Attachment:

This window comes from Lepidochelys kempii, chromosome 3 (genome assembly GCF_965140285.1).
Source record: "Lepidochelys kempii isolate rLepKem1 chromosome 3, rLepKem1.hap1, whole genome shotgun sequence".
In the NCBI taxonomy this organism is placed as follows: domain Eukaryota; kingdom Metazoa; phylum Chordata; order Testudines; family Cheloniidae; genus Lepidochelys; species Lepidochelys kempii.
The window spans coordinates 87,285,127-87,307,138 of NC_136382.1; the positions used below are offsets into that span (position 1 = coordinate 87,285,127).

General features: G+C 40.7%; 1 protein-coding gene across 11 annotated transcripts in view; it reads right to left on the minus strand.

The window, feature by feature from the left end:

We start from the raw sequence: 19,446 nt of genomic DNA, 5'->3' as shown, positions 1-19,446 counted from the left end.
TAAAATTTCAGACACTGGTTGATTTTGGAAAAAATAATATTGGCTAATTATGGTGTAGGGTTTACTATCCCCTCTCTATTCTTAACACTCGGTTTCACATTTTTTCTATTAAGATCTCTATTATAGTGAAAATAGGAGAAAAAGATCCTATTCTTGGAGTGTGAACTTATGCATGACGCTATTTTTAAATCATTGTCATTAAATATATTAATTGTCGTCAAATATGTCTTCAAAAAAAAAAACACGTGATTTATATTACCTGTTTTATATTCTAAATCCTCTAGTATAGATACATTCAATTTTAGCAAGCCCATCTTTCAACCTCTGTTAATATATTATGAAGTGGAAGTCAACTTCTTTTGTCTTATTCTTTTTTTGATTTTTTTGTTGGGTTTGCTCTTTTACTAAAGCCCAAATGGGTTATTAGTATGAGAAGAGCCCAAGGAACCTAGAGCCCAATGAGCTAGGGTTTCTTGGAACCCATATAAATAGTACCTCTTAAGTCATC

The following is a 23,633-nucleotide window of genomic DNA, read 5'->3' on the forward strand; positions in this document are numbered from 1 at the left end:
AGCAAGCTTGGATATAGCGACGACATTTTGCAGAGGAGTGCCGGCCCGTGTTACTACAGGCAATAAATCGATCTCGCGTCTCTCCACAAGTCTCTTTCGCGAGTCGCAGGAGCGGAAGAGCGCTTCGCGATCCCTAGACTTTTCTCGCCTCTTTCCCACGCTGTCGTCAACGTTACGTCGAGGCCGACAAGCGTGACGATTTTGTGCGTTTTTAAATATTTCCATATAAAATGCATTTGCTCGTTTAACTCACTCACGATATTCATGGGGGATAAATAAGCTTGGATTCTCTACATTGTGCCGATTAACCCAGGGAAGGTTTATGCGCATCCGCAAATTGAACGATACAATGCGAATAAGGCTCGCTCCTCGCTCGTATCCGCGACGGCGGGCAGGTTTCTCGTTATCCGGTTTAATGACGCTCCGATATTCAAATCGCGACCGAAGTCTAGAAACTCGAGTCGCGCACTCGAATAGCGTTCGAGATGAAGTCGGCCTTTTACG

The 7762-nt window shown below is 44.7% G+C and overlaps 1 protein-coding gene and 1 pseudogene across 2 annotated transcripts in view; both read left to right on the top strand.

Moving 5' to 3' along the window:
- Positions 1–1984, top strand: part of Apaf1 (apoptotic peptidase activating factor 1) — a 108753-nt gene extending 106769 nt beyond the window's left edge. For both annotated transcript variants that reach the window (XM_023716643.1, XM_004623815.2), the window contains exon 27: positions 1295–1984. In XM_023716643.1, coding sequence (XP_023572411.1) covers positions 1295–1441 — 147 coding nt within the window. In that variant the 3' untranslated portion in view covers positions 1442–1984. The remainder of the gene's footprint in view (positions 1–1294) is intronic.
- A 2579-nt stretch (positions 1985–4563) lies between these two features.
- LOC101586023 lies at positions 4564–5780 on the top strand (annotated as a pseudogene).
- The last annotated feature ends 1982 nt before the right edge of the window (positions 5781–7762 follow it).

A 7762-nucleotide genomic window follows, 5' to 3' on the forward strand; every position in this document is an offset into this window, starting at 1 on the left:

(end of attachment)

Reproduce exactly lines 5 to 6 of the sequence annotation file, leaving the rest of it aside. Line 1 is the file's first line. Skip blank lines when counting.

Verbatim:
General features: G+C 40.7%; 1 protein-coding gene across 11 annotated transcripts in view; it reads right to left on the minus strand.

The window, feature by feature from the left end: